There has been a steady increase in the numbers of families in the UK who home school according to a report by the BBC recently.
Home schooling, or home educating as it’s also known, has risen by forty percent over the last three years.
Parents cite a number of reasons why they choose to home educate many of which are explained by a general dissatisfaction with the learning environment of schools. This includes the rigidity of the curriculum, the limits on subject choices, the focus on testing and the implications of the results, the quality of the social engagement and children becoming disengaged by the learning content and lack of control over their learning.
But the rise in numbers has also been affected by parents who’ve removed their children because their needs were not met in school and because funding for special educational needs has been cut. There are also parents who educate out of school to avoid their child being excluded. And there are even reports of schools suggesting home education to parents as a way of avoiding the more challenging children, or those who are frequently absent, affecting school statistics.
Unfortunately this often results in home education receiving bad press, as it is these negatives which are more commonly reported.
In reality, there are thousands of parents who choose to home educate from a positive perspective; because it gives the opportunity to tailor learning to their child’s needs, it gives the freedom to learn through a variety of approaches many of which are practical, experiential and outdoors, it gives a range of choices for subject content, and it affords the opportunity for more autonomy where the child can learn at their own pace rather than at the pace of others. It also provides a completely different social experience which many find more tasteful than that on offer in schools.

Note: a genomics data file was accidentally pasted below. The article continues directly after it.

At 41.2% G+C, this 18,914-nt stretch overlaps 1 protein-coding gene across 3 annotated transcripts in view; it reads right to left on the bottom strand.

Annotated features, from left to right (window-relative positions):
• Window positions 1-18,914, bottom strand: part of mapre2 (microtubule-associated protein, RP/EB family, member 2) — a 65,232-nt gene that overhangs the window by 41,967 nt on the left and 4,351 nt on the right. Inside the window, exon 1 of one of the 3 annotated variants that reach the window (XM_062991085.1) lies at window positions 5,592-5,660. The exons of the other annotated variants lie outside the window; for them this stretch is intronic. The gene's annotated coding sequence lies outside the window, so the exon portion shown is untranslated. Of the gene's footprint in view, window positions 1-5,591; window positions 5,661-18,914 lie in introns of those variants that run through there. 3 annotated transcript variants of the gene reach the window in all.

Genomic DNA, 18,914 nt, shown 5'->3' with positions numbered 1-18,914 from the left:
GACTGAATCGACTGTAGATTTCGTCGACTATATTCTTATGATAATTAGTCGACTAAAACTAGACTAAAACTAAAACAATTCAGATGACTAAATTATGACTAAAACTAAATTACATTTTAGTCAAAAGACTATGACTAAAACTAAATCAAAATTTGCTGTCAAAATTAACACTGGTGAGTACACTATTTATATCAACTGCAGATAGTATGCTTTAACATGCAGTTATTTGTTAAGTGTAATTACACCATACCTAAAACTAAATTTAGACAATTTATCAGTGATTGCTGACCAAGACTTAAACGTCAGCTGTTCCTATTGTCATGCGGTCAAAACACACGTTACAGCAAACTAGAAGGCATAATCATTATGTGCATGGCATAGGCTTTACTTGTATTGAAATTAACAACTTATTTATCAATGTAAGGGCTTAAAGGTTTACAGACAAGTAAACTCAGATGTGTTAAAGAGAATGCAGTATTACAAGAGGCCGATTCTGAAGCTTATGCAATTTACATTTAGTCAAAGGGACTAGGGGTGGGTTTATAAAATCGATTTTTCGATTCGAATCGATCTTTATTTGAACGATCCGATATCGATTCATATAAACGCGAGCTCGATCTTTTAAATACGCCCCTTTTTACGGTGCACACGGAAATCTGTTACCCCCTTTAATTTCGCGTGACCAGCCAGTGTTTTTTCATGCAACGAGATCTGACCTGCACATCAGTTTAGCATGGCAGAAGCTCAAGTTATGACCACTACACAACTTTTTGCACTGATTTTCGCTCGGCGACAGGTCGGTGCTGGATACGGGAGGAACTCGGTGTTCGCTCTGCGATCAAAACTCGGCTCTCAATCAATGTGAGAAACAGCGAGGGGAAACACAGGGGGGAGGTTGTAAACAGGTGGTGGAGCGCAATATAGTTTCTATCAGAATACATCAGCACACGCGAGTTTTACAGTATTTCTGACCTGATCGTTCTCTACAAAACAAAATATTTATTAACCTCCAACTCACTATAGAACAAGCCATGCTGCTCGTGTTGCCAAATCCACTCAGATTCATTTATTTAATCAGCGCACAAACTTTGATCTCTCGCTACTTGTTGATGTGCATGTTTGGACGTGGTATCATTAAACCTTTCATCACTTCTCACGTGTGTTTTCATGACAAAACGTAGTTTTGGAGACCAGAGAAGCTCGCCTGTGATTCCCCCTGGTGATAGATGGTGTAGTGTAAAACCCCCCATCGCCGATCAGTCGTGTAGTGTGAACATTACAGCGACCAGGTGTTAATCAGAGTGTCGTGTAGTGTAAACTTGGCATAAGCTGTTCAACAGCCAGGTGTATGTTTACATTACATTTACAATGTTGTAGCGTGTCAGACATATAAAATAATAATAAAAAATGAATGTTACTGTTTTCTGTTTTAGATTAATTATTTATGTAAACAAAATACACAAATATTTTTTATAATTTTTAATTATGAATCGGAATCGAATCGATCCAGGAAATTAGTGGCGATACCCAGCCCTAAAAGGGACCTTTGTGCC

The experiences home educated children have are diverse and expansive and they learn in many different and individual ways. Yet these young people still go on to gain the skills they need for either qualifications, further or higher education, or entry into the work place. Consequently there is a group of professional or skilled employees, who may have never been to school, working alongside others who have and it’s rare that anyone could tell the difference.
The support for home schooling families grows constantly through networks, groups, social media, physical meet-ups and organisations, teachers and tutors online. Blogs by home educating families give a real illustration of what the home educating life is like.
So, where once it might have been considered an isolating experience the reverse is now the case as the internet provides instant contact with others doing the same. Parents have access to immediate support and the children have access to friends learning the same way as they do. This has all contributed to the rise in its popularity and given more parents the confidence to educate their child outside of mainstream if they so wish.
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